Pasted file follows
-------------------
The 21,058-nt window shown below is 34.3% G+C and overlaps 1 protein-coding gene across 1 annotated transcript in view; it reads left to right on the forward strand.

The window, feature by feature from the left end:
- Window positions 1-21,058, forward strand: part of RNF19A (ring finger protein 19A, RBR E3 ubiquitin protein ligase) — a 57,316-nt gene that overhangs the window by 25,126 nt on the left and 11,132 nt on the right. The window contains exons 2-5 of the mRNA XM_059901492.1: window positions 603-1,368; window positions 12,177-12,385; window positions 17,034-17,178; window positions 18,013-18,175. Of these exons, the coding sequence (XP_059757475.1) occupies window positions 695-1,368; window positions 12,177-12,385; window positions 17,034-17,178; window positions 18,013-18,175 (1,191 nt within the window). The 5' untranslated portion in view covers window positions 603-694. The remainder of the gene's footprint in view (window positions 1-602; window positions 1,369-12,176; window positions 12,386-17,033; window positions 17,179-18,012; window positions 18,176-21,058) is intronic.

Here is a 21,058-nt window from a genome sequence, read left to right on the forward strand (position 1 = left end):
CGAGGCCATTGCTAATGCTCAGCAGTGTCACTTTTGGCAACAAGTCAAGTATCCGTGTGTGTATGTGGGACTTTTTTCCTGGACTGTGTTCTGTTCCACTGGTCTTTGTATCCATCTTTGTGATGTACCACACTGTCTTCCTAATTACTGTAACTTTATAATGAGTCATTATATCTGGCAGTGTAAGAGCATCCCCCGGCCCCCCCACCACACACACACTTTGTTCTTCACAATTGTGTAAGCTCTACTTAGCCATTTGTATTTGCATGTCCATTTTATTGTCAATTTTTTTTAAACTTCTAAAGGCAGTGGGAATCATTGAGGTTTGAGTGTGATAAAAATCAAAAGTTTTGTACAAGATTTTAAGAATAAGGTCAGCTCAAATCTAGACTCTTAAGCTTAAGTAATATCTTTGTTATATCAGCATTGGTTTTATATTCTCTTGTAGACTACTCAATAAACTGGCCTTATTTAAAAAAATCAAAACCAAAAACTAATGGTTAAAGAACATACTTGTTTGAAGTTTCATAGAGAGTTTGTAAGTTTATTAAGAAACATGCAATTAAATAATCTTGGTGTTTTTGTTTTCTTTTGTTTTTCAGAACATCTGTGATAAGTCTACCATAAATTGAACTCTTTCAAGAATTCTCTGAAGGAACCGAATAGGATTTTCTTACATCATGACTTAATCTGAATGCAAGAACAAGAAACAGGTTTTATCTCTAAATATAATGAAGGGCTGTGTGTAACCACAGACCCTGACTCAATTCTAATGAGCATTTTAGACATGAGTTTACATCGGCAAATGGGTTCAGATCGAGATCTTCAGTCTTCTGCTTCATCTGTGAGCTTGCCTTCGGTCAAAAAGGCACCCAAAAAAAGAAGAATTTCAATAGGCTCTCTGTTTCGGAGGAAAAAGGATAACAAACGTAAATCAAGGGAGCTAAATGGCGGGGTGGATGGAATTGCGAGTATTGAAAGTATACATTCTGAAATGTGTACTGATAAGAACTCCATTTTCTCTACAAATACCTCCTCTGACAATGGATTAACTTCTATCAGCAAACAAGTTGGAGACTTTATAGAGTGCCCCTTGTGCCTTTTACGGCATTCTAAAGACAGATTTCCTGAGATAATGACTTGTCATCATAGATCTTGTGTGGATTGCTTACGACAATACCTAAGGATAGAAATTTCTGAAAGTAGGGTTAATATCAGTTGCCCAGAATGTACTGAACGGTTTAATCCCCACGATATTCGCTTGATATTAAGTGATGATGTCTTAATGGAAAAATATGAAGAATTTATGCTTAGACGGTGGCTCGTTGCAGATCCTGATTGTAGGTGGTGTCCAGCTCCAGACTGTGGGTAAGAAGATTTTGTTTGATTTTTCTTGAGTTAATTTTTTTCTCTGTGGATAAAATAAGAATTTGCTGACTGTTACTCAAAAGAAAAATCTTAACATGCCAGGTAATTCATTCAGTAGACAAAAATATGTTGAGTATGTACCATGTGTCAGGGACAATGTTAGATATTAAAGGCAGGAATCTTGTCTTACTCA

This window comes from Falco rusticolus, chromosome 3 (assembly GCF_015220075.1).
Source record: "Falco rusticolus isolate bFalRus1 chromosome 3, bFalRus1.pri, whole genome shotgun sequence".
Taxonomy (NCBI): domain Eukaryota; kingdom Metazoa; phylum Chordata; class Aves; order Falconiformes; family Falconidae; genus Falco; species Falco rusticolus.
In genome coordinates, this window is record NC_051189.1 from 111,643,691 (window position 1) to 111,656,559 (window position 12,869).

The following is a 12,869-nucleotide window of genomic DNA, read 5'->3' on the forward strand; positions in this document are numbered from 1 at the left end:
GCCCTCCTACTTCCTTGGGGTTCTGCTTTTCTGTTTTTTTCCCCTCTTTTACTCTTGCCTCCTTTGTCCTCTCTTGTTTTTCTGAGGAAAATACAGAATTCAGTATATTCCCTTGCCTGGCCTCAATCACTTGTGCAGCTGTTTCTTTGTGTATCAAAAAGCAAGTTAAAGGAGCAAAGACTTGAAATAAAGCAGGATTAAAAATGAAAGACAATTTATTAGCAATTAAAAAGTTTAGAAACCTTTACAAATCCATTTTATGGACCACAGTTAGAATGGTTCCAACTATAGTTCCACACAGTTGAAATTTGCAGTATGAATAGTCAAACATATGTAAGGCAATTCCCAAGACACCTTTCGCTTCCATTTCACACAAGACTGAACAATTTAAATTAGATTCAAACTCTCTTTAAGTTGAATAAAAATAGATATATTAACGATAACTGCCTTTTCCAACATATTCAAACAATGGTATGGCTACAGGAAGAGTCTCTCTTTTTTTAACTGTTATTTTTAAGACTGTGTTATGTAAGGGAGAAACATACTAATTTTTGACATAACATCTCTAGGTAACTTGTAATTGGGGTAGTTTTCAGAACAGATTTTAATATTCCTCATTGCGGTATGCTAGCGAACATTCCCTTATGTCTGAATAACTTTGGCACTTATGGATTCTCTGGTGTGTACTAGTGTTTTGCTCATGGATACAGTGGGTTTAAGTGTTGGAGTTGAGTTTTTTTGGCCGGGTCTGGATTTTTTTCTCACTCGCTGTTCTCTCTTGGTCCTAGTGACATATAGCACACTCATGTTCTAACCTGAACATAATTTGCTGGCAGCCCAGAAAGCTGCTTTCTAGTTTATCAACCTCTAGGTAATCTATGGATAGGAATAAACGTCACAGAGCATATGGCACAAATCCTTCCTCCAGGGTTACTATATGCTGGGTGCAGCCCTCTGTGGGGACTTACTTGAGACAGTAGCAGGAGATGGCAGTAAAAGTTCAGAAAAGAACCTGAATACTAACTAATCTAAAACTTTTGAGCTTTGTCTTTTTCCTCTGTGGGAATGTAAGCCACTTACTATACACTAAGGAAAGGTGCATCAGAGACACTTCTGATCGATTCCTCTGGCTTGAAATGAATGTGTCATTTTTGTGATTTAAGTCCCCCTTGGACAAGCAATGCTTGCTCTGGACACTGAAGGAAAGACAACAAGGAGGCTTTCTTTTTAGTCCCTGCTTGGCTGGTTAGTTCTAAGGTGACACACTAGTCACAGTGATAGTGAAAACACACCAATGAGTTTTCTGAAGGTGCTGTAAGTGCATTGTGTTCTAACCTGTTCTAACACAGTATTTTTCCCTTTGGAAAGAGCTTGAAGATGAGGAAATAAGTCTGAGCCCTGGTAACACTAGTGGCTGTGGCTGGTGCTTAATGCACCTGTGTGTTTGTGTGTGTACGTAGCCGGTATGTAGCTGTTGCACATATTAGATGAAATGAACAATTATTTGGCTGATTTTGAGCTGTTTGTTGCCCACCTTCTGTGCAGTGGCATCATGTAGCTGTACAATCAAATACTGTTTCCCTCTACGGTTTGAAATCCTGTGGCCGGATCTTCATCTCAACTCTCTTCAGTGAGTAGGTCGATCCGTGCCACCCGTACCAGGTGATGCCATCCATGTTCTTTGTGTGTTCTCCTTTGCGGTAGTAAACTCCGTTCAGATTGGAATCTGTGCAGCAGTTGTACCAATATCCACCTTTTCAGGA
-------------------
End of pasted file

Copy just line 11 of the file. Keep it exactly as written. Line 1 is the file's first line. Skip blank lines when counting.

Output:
GCCCTCCTACTTCCTTGGGGTTCTGCTTTTCTGTTTTTTTCCCCTCTTTTACTCTTGCCTCCTTTGTCCTCTCTTGTTTTTCTGAGGAAAATACAGAATTCAGTATATTCCCTTGCCTGGCCTCAATCACTTGTGCAGCTGTTTCTTTGTGTATCAAAAAGCAAGTTAAAGGAGCAAAGACTTGAAATAAAGCAGGATTAAAAATGAAAGACAATTTATTAGCAATTAAAAAGTTTAGAAACCTTTACAAATCCATTTTATGGACCACAGTTAGAATGGTTCCAACTATAGTTCCACACAGTTGAAATTTGCAGTATGAATAGTCAAACATATGTAAGGCAATTCCCAAGACACCTTTCGCTTCCATTTCACACAAGACTGAACAATTTAAATTAGATTCAAACTCTCTTTAAGTTGAATAAAAATAGATATATTAACGATAACTGCCTTTTCCAACATATTCAAACAATGGTATGGCTACAGGAAGAGTCTCTCTTTTTTTAACTGTTATTTTTAAGACTGTGTTATGTAAGGGAGAAACATACTAATTTTTGACATAACATCTCTAGGTAACTTGTAATTGGGGTAGTTTTCAGAACAGATTTTAATATTCCTCATTGCGGTATGCTAGCGAACATTCCCTTATGTCTGAATAACTTTGGCACTTATGGATTCTCTGGTGTGTACTAGTGTTTTGCTCATGGATACAGTGGGTTTAAGTGTTGGAGTTGAGTTTTTTTGGCCGGGTCTGGATTTTTTTCTCACTCGCTGTTCTCTCTTGGTCCTAGTGACATATAGCACACTCATGTTCTAACCTGAACATAATTTGCTGGCAGCCCAGAAAGCTGCTTTCTAGTTTATCAACCTCTAGGTAATCTATGGATAGGAATAAACGTCACAGAGCATATGGCACAAATCCTTCCTCCAGGGTTACTATATGCTGGGTGCAGCCCTCTGTGGGGACTTACTTGAGACAGTAGCAGGAGATGGCAGTAAAAGTTCAGAAAAGAACCTGAATACTAACTAATCTAAAACTTTTGAGCTTTGTCTTTTTCCTCTGTGGGAATGTAAGCCACTTACTATACACTAAGGAAAGGTGCATCAGAGACACTTCTGATCGATTCCTCTGGCTTGAAATGAATGTGTCATTTTTGTGATTTAAGTCCCCCTTGGACAAGCAATGCTTGCTCTGGACACTGAAGGAAAGACAACAAGGAGGCTTTCTTTTTAGTCCCTGCTTGGCTGGTTAGTTCTAAGGTGACACACTAGTCACAGTGATAGTGAAAACACACCAATGAGTTTTCTGAAGGTGCTGTAAGTGCATTGTGTTCTAACCTGTTCTAACACAGTATTTTTCCCTTTGGAAAGAGCTTGAAGATGAGGAAATAAGTCTGAGCCCTGGTAACACTAGTGGCTGTGGCTGGTGCTTAATGCACCTGTGTGTTTGTGTGTGTACGTAGCCGGTATGTAGCTGTTGCACATATTAGATGAAATGAACAATTATTTGGCTGATTTTGAGCTGTTTGTTGCCCACCTTCTGTGCAGTGGCATCATGTAGCTGTACAATCAAATACTGTTTCCCTCTACGGTTTGAAATCCTGTGGCCGGATCTTCATCTCAACTCTCTTCAGTGAGTAGGTCGATCCGTGCCACCCGTACCAGGTGATGCCATCCATGTTCTTTGTGTGTTCTCCTTTGCGGTAGTAAACTCCGTTCAGATTGGAATCTGTGCAGCAGTTGTACCAATATCCACCTTTTCAGGA